This advanced-retarded handshake is the basis for thetransactional interpretation of quantum mechanics. It isa two-way contract between the future and the past forthe purpose of transferring energy, momentum, etc, whileobserving all of the conservation laws and quantizationconditions imposed at the emitter/absorber terminatingboundaries of the transaction. The transaction is ex-plicitly nonlocal because the future is, in a limited way,affecting the past (at the level of enforcing correlations).It also alters the way in which we must look at physi-cal phenomena. When we stand in the dark and lookat a star a hundred light years away, not only have theretarded light waves from the star been traveling for ahundred years to reach our eyes, but the advanced wavesgenerated by absorption processes within our eyes havereached a hundred years into the past, completing thetransaction that permitted the star to shine in our direc-tion.

    It is a serious interpretational problem for the Copen-hagen interpretation that it characterizes as mathemat-ical descriptions of the knowledge of observers the solu-tions of a simple second-order differential equation re-lating momentum, mass, and energy. Similarly, it is aproblem for the transactional interpretation that it usesadvanced solutions of wave equations for retroactive con-firmation of quantum event transactions. While this pro-vides the mechanism for its explicit nonlocality, the use ofadvanced solutions seems counterintuitive and contraryto common sense, if not to causality. Can this accountof a quantum event be truly compatible with the austereformalism of quantum mechanics?

    From one perspective the advanced-retarded wavecombinations used in the transactional description ofquantum behavior are quite apparent in the Schrodinger-Dirac formalism itself, so much so as to be almostpainfully obvious. Wigners time reversal operator is,after all, just the operation of complex conjugation, andthe complex conjugate of a retarded wave is an advancedwave. What else, one might legitimately ask, could theubiquitous notations of the quantum wave mechanicsformalism possibly denote except that the time reversed(or advanced) counterparts of normal (or retarded) wave functions are playing an important role in a quan-tum event? What could an overlap integral combining with represent other than the probability of a trans-action through an exchange of advanced and retardedwaves? At minimum it should be clear that the thetransactional interpretation is not a clumsy appendagegratuitously grafted onto the formalism of quantum me-chanics but rather a description which, after one learnsthe key to the language, is found to be graphically rep-resented within the quantum wave mechanics formalismitself.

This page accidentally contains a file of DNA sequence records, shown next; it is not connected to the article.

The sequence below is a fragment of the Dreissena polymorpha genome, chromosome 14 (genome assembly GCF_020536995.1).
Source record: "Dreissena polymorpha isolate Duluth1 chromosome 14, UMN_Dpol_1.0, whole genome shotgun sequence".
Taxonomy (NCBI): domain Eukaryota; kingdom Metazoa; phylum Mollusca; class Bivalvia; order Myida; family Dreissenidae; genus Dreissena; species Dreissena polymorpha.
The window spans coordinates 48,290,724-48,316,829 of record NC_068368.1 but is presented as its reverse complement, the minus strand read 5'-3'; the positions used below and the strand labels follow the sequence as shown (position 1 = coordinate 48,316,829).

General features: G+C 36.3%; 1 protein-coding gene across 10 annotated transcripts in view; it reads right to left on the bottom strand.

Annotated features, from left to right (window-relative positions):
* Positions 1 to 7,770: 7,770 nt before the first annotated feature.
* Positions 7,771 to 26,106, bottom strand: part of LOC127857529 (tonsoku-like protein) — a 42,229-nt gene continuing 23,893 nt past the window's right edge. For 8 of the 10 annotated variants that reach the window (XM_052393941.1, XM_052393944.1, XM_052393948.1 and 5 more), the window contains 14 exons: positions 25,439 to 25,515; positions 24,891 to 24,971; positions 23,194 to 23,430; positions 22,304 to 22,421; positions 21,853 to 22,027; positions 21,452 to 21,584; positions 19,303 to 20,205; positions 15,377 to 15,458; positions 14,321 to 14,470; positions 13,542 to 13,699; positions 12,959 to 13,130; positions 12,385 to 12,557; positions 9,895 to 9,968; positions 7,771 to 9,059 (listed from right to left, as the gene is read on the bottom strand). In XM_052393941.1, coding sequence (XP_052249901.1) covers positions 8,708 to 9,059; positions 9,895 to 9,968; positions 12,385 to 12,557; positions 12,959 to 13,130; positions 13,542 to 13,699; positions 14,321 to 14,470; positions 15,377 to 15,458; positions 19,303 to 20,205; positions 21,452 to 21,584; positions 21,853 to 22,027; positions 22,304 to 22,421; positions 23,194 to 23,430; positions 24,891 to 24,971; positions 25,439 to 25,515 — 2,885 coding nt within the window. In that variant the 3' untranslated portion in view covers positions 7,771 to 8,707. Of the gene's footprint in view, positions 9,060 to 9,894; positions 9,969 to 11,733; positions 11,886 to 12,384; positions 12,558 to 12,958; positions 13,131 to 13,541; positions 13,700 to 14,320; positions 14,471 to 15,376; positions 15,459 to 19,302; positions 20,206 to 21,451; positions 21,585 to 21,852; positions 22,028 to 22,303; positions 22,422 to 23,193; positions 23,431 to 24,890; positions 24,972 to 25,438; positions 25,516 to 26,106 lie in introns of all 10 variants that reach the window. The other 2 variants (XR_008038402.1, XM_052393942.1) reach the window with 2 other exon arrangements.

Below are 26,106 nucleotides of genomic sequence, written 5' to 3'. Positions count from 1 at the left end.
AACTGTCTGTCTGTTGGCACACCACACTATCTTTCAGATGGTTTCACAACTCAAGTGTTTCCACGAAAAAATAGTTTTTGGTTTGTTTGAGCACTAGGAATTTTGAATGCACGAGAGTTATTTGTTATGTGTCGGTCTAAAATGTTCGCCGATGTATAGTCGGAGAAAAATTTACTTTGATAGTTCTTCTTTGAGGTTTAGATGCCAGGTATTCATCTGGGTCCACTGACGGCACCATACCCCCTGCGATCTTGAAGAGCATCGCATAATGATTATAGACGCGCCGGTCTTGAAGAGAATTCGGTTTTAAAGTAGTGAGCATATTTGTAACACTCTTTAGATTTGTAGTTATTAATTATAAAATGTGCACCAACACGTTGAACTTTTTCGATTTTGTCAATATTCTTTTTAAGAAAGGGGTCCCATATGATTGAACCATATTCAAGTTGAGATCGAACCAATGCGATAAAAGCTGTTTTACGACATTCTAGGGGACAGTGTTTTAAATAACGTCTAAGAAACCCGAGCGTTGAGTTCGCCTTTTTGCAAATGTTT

The latter half of my review article[1] providesexamples of the use of the transactional interpretation

    in analyzing the accumulated curiosities and paradoxes(the EPR paradox, Schrodingers cat, Wigners friend,Wheelers delayed choice, Herberts paradox, etc.) thathave lain for decades in the quantum mechanics Museumof Mysteries. It is shown that the TI removes the needfor half-and-half cats, frizzy universes with split ends,observer-dependent reality, and knowledge waves. Itremoves the observer from the formalism and puts himback in the laboratory where he belongs.



    In this section I want to focus on the differencesbetween the transactional interpretation and the Copen-hagen interpretation. I have decided to do this with aquestion and answer format, asking an interpretationalquestion implicit in the quantum mechanics formalismand then providing answers from the points of viewof both the Copenhagen interpretation (CI) and thetransactional interpretation (TI). The answers given arebased on my understanding of both interpretations, andthere is perhaps room for other views of how the CImight answer the questions posed. Where there was thissort of disagreement during the discussion session of thisConference, I will try to indicate this.

    Q1: Does the wave described by the state vector havephysical reality?

    CI: The state vector does not describe a real physicalwave moving through space, but rather a mathematicalrepresentation of the knowledge of an observer.

    TI: To the extent that the formalism contains statevectors represented in position space (as opposed to mo-mentum or other parameter spaces), the formalism is de-scribing real physical waves moving through space whichare the first steps in the formation of transactions. Thecompleted transaction describes the exchanged particle.

    Discussion: It was pointed out in the Conferencediscussion that for some quantum mechanical systems(e.g. an ensemble of particles with spin) there is noknown formalism capable of representing the system inposition space. Therefore, it was argued, it is inappro-priate to discuss waves physically present in space.This is a very relevant observation, for the interpretationof a formalism cannot and should not go where theformalism itself does not venture. The TI, when appliedto a formalism representing waves in position space, caninterpret them as physically present in space. Whenapplied to momentum space formalisms, etc, the issueof physical presence is moot, since it is not clear thatphysical presence in an arbitrary parameter space is ameaningful concept.